Yesterday the internet was abuzz with excitement over a federal Twitter account that had “gone rogue” in the wake of a gag order, or social media “blackout,” imposed by former television personality Donald Trump.
Despite that gag order — and, apparently, in open defiance of it — the Badlands National Park Service began to tweet statistics about climate change, causing everyone to delight in the idea of an employee (a former employee, if we’re to believe the official response) defying orders to get the real hard facts of science out to the public in the face of administrative intransigence and climate denial. Like the Greenpeace activists who today risked arrest by posting a “resist” banner on a crane near the White House, they are reminding us that if our climate crisis is ignored, we’re all deeply imperiled.
People are calling the Badlands National Park Service employees who tweeted those facts the “heroes of the resistance.” Indeed, they provided a delightful moment, and even after the original tweets were deleted, screencaps of them went viral.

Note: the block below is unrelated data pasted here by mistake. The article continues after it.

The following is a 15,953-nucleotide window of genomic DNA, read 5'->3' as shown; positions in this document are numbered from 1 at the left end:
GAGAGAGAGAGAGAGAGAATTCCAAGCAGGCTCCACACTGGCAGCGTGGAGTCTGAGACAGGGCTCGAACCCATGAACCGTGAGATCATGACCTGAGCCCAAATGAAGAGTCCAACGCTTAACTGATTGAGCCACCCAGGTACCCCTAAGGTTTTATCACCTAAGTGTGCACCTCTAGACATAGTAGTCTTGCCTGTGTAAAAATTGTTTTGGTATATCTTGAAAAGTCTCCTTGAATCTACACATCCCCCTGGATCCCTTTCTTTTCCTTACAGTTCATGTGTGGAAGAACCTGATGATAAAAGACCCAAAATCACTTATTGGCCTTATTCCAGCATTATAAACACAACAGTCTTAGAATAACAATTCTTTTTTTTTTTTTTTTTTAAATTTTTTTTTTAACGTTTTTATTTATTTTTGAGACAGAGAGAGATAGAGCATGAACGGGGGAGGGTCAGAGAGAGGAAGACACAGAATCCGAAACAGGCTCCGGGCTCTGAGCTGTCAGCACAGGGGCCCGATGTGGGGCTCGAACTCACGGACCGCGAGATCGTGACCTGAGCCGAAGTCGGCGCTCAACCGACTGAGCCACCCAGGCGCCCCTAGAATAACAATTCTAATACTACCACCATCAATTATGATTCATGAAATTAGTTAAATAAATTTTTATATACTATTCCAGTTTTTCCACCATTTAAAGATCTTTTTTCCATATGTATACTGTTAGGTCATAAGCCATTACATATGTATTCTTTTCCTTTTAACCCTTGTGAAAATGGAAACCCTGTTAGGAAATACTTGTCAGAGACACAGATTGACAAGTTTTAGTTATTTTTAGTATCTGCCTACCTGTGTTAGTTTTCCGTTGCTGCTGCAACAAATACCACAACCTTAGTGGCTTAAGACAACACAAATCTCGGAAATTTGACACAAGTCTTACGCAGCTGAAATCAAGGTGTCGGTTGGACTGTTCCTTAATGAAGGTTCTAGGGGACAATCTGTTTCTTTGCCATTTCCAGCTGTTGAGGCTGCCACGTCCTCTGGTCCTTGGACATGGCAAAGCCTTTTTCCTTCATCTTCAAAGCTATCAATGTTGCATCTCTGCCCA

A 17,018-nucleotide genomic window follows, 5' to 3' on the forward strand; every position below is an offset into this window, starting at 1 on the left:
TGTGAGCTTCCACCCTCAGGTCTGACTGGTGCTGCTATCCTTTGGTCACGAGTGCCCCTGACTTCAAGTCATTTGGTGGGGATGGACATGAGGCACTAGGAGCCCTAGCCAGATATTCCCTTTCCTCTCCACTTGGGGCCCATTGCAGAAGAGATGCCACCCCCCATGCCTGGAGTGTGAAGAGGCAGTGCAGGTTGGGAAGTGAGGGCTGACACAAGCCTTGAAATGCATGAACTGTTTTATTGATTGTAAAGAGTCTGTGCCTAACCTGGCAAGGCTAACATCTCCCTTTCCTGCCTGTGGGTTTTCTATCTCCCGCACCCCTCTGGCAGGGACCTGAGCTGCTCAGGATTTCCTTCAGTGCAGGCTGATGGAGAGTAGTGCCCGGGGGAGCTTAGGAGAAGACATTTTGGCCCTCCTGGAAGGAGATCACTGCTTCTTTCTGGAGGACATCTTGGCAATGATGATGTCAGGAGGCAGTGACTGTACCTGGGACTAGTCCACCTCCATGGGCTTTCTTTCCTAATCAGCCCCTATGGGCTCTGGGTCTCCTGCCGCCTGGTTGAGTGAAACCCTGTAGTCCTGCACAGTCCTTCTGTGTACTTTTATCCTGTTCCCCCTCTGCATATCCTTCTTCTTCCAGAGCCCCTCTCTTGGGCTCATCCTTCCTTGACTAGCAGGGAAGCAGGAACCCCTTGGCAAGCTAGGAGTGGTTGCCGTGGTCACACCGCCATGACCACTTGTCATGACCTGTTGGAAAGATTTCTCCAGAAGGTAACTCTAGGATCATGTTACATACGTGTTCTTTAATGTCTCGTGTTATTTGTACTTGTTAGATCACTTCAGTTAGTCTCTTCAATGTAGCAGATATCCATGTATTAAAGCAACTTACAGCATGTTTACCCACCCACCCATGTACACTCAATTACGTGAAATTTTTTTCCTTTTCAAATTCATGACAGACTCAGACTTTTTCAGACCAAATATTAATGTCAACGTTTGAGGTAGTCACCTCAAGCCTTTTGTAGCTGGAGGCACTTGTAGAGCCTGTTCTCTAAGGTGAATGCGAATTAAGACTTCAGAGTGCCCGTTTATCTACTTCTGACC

All this reminded me of the playful subversion of Merriam-Webster’s recent online presence.
These shows of spirited, humorous defiance are so important — like last weekend’s marches, like Meryl Streep’s speech at the Golden Globes they encourage us, give us cheer, and a sense of solidarity with others who are on the right side.
But it’s important to think about how we phrase and position what’s happening in our minds. Is Meryl Streep the bravest most queen-like woman in Hollywood for her speech, or is she just doing what every single one of us with a platform (this site included) should be doing in dark times? Are federal employees who disobey a gag order on basic science “going rogue,” or are they taking principled stands for the good of the public and the republic when their bosses are the ones caving to a rogue government?
The idea of “going rogue,” or even being the biggest badass ever, implies that the norm should be to follow dangerous rules. Instead, we need to make standing up, being spunky, and maybe even incurring risk into our concept of the “normal” and preferred set of behaviors. Obviously this is easier said than done, but our language is a good place to start. So is our mindset. We can’t just praise the Badlands tweeters, awesome as they are; we may soon have to be them, especially as threatened policies like anti-immigrant executive orders and pipeline orders come and begin to affect our communities.
We have to ask the question: if we received a gag order in some aspect of our life, would we defy it to share the truth? And if not, how can we shore up our own courage?